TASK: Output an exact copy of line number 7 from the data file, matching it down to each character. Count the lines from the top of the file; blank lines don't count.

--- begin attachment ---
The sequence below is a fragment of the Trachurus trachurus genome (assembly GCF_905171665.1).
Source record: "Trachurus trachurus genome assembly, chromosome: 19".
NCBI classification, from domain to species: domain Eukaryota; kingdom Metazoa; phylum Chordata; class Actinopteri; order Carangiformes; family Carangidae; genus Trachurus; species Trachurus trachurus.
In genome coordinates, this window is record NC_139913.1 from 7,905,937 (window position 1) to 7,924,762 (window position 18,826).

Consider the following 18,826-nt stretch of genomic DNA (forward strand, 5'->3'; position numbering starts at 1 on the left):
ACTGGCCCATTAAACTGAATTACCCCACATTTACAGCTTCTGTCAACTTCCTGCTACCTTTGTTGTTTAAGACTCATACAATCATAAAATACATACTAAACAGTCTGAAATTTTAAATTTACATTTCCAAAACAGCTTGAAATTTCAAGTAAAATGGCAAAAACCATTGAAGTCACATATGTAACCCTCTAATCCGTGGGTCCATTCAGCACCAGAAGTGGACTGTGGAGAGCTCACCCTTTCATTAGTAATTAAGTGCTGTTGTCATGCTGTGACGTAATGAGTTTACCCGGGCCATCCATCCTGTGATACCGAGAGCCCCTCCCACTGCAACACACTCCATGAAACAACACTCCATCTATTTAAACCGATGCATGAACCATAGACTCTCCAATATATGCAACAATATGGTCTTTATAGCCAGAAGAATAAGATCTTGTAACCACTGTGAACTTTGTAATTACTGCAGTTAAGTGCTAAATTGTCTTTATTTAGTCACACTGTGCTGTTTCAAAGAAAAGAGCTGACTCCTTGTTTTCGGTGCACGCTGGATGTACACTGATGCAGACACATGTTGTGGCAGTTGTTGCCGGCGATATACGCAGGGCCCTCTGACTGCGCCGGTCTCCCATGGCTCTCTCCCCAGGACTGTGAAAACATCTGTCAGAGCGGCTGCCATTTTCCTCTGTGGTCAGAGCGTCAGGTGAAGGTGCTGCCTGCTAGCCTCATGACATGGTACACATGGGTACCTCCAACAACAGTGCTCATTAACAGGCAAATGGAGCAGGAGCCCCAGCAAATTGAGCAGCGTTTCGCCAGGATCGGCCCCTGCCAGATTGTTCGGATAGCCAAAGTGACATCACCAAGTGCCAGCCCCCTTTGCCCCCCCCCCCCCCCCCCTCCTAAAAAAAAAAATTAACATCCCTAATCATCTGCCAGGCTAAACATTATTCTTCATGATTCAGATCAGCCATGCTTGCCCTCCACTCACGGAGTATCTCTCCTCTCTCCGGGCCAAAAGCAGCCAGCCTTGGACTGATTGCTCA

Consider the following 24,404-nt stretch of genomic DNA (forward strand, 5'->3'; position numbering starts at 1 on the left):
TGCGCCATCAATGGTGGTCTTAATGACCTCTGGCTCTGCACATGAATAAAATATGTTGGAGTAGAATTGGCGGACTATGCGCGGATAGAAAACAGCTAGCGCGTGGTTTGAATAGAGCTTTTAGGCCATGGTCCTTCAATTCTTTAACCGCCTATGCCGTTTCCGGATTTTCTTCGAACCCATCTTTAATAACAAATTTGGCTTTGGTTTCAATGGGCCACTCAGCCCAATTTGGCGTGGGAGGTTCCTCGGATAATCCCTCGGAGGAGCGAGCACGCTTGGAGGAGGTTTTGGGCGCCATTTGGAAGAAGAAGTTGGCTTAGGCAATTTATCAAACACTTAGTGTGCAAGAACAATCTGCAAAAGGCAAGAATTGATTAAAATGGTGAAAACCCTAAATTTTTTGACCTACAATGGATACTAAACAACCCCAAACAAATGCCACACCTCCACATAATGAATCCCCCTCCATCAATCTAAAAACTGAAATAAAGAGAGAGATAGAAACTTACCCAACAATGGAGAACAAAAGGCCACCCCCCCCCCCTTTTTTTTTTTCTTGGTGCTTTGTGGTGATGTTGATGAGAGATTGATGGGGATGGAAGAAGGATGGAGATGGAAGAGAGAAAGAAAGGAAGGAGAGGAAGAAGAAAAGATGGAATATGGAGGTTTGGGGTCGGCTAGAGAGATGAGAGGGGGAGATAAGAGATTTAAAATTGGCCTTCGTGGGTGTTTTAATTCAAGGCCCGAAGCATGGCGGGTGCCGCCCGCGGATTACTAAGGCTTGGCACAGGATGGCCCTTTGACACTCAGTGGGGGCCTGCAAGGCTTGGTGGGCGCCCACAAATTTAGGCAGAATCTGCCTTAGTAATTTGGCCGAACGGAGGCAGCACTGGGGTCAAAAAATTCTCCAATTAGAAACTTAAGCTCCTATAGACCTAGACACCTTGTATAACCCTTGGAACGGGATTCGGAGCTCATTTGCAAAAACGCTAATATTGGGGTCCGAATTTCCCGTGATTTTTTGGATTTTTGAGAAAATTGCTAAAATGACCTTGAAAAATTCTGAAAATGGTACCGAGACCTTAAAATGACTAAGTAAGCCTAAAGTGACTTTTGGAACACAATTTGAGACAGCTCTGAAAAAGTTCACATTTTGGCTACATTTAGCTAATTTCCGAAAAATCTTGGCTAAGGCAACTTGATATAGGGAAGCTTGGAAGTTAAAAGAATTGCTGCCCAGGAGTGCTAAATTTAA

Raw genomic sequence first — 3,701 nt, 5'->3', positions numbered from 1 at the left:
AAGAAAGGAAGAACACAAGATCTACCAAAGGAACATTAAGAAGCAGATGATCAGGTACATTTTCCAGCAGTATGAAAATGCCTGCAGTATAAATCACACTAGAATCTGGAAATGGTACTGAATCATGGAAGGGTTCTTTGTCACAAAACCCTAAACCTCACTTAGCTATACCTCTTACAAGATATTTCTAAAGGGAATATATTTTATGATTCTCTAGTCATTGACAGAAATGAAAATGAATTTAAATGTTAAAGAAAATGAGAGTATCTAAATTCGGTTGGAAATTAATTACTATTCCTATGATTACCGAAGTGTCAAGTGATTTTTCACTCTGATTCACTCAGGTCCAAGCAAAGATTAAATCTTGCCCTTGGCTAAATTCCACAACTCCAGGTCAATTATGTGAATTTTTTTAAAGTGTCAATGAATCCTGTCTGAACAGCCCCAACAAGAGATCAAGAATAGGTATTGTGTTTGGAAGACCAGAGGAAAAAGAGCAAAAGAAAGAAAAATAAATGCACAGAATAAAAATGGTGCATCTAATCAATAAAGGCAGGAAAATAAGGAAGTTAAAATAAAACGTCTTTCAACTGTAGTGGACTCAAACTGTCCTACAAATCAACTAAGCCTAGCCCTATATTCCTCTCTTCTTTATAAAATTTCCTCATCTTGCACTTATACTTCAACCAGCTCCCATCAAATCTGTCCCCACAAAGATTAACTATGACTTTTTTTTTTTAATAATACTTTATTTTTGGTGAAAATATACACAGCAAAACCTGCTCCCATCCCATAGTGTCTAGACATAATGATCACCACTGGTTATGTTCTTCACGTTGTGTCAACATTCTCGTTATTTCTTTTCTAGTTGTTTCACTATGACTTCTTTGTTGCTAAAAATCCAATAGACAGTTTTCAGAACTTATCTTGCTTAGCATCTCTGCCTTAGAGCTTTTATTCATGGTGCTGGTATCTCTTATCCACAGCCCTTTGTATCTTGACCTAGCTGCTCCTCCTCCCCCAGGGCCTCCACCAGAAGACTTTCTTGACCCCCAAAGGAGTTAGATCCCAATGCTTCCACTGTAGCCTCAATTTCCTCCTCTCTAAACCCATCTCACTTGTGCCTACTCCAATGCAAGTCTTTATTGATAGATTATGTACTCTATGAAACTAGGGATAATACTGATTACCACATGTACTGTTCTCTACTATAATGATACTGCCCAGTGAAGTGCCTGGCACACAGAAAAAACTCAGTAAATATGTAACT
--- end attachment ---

Consider the following 24,404-nt stretch of genomic DNA (forward strand, 5'->3'; position numbering starts at 1 on the left):